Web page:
New device could make broadband 100 times faster using ‘twisted’ light

25 Oct 2018

Image: © niyazz/

Broadband speeds – at least for some – could soon be significantly faster than anything today thanks to the latest fibre optic technology.

The demand set to be put on the world’s internet infrastructure will be almost overwhelming in the years to come, from streaming services such as Netflix, to the proliferation of the internet of things.

Now, in order to help keep up with this demand, researchers from Australia’s RMIT University have revealed a new device that could allow for internet speeds 100 times faster than anything available today.

Existing broadband fibre optics carry information on pulses at the speed of light, but the way this light is encoded at one end and processed at the other affects data speeds.

Detailing its results in Nature Communications, the research team said that to overcome this, it has developed the world’s first nanophotonic device that can encode more data, and process it incredibly fast using a special form of ‘twisted’ light. This tiny device, it said, was the missing key required to overcome the “capacity crunch”.

The latest fibre optic technology uses the oscillation, or shape, of light waves to encode data, thereby increasing bandwidth by making use of light invisible to the naked eye.

With the addition of the nanophotonic device, the data is carried on light waves that have been twisted into a spiral to increase the capacity even further. This process is known as light in a state of orbital angular momentum (OAM). Until now, the technology to detect a wide range of OAM light for optical communications was not viable.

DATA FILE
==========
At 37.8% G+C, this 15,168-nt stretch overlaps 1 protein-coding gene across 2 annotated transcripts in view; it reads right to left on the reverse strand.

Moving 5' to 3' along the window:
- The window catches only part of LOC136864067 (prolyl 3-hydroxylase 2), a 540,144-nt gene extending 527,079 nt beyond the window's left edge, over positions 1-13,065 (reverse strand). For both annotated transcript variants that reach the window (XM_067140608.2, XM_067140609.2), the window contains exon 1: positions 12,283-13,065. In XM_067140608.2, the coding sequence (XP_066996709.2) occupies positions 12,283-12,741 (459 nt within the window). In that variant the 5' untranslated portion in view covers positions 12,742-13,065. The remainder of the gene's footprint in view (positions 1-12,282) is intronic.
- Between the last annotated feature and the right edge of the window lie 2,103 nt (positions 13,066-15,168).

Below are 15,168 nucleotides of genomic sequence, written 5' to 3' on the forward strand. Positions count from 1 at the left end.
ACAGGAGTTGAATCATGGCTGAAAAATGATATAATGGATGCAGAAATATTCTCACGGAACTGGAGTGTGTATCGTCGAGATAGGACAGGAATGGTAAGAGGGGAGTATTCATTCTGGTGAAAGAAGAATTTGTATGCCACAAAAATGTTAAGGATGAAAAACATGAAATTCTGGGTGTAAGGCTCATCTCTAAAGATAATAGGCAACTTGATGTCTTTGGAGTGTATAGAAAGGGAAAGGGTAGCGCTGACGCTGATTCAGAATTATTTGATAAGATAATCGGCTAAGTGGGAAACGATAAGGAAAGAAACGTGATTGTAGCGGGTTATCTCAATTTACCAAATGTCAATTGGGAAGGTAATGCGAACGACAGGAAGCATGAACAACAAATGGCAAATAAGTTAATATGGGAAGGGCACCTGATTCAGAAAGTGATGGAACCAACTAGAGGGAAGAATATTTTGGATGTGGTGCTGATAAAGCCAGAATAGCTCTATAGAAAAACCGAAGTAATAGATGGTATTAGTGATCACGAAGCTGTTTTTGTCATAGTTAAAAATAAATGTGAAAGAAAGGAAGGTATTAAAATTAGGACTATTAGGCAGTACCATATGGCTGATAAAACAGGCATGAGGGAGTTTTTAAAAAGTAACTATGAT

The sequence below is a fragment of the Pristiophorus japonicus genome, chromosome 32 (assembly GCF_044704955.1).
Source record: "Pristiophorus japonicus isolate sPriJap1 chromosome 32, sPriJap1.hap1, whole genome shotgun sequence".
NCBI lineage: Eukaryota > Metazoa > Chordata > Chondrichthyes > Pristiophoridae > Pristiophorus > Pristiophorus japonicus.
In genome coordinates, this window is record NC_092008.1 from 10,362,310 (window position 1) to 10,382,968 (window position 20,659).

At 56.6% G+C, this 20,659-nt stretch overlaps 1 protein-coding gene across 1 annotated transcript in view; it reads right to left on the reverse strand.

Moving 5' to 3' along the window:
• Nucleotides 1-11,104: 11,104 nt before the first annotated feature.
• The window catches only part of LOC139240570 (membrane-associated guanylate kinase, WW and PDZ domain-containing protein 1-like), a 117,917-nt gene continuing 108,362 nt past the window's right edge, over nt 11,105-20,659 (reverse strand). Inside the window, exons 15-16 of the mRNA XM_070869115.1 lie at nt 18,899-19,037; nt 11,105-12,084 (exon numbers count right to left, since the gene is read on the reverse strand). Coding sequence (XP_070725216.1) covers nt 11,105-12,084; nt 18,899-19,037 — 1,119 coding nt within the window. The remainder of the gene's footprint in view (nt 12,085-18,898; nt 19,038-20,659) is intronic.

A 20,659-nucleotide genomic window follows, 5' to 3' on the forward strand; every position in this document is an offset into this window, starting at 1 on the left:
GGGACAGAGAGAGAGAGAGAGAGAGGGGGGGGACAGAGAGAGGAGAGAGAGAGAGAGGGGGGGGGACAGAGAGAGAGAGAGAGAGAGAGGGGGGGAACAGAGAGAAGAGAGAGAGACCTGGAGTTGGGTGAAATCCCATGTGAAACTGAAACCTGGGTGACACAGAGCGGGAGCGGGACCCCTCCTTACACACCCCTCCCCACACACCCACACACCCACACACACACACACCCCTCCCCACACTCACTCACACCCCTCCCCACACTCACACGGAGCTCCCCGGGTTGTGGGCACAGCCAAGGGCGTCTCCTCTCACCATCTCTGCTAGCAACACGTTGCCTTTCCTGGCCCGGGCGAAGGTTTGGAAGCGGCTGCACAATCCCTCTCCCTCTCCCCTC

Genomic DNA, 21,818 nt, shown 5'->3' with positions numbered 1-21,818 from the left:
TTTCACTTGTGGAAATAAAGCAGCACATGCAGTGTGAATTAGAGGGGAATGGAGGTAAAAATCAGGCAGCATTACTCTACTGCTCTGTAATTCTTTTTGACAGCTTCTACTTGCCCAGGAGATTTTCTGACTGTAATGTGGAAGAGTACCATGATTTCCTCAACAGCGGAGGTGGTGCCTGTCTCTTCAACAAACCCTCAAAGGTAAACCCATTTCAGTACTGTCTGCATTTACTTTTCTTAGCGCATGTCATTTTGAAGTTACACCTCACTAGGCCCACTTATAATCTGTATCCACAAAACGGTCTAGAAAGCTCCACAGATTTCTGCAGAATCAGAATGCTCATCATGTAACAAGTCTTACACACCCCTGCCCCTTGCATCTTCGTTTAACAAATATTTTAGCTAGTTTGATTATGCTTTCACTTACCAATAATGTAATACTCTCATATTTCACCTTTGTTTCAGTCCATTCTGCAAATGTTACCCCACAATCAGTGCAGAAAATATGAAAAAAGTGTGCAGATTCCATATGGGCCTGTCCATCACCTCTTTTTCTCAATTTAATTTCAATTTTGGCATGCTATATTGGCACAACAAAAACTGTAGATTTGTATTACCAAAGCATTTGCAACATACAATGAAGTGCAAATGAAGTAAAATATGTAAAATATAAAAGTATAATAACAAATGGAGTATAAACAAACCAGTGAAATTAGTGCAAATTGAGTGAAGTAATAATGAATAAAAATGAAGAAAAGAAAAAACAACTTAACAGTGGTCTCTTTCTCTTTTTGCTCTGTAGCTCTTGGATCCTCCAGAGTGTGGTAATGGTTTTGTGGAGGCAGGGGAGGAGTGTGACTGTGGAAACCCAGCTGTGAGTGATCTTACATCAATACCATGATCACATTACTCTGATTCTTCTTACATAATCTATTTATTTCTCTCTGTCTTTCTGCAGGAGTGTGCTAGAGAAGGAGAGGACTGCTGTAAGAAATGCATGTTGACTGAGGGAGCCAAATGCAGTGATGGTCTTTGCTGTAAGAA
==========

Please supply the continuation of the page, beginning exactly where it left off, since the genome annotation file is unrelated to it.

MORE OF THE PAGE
Illustration of the minature OAM detector decoding light that has been twisted.

The miniature OAM nanoelectronic detector decodes twisted light. Image: RMIT University

From table-sized to a fraction of a millimetre

“To do this previously would require a machine the size of a table, which is completely impractical for telecommunications,” said Dr Haoran Ren, lead author of the paper.

“By using ultra-thin topological nanosheets measuring a fraction of a millimetre, our invention does this job better and fits on the end of an optical fibre.”

Speaking of how it can be applied to broadband networks, RMIT’s Prof Min Gu said the technology would be compatible with existing silicon-based materials.

“This technology’s high performance, low cost and tiny size makes it a viable application for the next generation of broadband optical communications,” he said.

“It fits the scale of existing fibre technology and could be applied to increase the bandwidth, or potentially the processing speed, of that fibre by over 100 times within the next couple of years. This easy scalability and the massive impact it will have on telecommunications is what’s so exciting.”

Colm Gorey was a senior journalist with Silicon Republic